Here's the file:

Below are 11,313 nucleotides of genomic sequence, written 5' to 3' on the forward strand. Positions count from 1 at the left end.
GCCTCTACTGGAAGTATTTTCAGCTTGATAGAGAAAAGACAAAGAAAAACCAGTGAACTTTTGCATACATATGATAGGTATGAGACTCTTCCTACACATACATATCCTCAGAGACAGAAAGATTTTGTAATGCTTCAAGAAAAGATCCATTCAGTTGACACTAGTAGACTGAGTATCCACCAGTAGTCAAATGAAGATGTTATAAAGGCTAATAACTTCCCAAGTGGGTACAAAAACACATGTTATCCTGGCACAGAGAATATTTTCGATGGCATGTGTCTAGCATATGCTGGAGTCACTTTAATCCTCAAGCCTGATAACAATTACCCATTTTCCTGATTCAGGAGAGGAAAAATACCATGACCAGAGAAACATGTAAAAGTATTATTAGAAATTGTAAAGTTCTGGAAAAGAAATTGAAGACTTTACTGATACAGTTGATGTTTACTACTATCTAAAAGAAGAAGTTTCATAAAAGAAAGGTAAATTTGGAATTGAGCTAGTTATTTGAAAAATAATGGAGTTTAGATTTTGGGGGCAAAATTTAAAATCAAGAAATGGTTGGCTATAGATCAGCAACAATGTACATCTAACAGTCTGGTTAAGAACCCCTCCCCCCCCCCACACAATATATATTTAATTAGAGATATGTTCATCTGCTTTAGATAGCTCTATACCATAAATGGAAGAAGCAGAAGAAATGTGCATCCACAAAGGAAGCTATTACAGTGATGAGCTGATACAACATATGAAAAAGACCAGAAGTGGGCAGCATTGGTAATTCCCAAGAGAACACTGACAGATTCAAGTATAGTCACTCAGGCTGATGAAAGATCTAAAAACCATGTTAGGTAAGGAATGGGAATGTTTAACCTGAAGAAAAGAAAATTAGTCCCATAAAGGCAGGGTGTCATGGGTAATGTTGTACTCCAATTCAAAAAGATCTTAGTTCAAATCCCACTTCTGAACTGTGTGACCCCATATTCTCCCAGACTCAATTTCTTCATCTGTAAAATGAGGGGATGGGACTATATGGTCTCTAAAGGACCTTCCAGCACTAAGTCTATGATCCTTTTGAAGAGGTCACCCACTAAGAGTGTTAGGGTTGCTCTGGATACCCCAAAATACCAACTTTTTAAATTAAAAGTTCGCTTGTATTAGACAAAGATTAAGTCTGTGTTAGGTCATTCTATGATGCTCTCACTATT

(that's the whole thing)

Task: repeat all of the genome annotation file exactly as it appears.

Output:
Below are 11,313 nucleotides of genomic sequence, written 5' to 3' on the forward strand. Positions count from 1 at the left end.
GCCTCTACTGGAAGTATTTTCAGCTTGATAGAGAAAAGACAAAGAAAAACCAGTGAACTTTTGCATACATATGATAGGTATGAGACTCTTCCTACACATACATATCCTCAGAGACAGAAAGATTTTGTAATGCTTCAAGAAAAGATCCATTCAGTTGACACTAGTAGACTGAGTATCCACCAGTAGTCAAATGAAGATGTTATAAAGGCTAATAACTTCCCAAGTGGGTACAAAAACACATGTTATCCTGGCACAGAGAATATTTTCGATGGCATGTGTCTAGCATATGCTGGAGTCACTTTAATCCTCAAGCCTGATAACAATTACCCATTTTCCTGATTCAGGAGAGGAAAAATACCATGACCAGAGAAACATGTAAAAGTATTATTAGAAATTGTAAAGTTCTGGAAAAGAAATTGAAGACTTTACTGATACAGTTGATGTTTACTACTATCTAAAAGAAGAAGTTTCATAAAAGAAAGGTAAATTTGGAATTGAGCTAGTTATTTGAAAAATAATGGAGTTTAGATTTTGGGGGCAAAATTTAAAATCAAGAAATGGTTGGCTATAGATCAGCAACAATGTACATCTAACAGTCTGGTTAAGAACCCCTCCCCCCCCCCACACAATATATATTTAATTAGAGATATGTTCATCTGCTTTAGATAGCTCTATACCATAAATGGAAGAAGCAGAAGAAATGTGCATCCACAAAGGAAGCTATTACAGTGATGAGCTGATACAACATATGAAAAAGACCAGAAGTGGGCAGCATTGGTAATTCCCAAGAGAACACTGACAGATTCAAGTATAGTCACTCAGGCTGATGAAAGATCTAAAAACCATGTTAGGTAAGGAATGGGAATGTTTAACCTGAAGAAAAGAAAATTAGTCCCATAAAGGCAGGGTGTCATGGGTAATGTTGTACTCCAATTCAAAAAGATCTTAGTTCAAATCCCACTTCTGAACTGTGTGACCCCATATTCTCCCAGACTCAATTTCTTCATCTGTAAAATGAGGGGATGGGACTATATGGTCTCTAAAGGACCTTCCAGCACTAAGTCTATGATCCTTTTGAAGAGGTCACCCACTAAGAGTGTTAGGGTTGCTCTGGATACCCCAAAATACCAACTTTTTAAATTAAAAGTTCGCTTGTATTAGACAAAGATTAAGTCTGTGTTAGGTCATTCTATGATGCTCTCACTATT